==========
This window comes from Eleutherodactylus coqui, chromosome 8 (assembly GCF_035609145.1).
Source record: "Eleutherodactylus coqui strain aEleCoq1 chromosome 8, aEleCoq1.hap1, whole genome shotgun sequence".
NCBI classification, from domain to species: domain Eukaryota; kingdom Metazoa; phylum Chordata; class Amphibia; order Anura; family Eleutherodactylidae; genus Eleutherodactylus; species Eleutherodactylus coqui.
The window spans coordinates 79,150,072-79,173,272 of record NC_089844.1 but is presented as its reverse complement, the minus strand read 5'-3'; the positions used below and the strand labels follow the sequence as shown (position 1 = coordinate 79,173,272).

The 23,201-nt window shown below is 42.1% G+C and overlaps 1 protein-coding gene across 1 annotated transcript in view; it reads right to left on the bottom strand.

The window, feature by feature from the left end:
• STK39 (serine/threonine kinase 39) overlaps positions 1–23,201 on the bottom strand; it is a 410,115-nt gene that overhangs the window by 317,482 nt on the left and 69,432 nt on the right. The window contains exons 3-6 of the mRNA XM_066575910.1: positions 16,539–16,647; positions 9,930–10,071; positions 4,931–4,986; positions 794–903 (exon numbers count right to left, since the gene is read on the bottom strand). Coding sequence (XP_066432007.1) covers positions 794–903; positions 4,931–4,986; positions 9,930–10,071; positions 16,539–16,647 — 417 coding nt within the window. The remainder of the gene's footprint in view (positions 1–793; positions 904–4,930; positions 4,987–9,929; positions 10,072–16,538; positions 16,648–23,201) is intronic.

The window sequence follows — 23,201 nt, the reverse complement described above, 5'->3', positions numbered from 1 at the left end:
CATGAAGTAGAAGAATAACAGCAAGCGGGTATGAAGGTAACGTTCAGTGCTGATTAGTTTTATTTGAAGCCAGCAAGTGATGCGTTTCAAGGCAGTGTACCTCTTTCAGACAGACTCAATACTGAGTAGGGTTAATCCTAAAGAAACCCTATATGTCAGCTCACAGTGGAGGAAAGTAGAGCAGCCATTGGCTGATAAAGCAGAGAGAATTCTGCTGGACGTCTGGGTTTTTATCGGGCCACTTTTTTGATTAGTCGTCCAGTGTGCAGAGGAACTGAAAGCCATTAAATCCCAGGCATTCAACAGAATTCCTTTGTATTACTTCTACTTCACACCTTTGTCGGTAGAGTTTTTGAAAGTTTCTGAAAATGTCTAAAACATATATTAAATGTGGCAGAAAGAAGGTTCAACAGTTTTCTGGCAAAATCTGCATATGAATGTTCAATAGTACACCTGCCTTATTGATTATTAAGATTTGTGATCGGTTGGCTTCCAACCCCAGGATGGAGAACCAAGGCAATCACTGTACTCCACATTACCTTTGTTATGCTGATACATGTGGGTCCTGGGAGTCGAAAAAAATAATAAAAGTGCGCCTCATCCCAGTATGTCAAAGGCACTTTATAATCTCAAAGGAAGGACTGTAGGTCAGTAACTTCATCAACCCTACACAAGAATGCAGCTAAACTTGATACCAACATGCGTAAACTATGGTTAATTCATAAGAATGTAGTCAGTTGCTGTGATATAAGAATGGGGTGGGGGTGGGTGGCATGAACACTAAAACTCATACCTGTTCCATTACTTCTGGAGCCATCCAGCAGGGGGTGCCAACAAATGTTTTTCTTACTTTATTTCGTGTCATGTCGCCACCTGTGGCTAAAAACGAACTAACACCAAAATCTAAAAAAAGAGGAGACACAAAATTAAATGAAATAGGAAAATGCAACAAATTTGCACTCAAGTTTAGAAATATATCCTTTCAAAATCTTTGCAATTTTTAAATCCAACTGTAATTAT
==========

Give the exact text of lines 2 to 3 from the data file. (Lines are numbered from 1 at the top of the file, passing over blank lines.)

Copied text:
Source record: "Eleutherodactylus coqui strain aEleCoq1 chromosome 8, aEleCoq1.hap1, whole genome shotgun sequence".
NCBI classification, from domain to species: domain Eukaryota; kingdom Metazoa; phylum Chordata; class Amphibia; order Anura; family Eleutherodactylidae; genus Eleutherodactylus; species Eleutherodactylus coqui.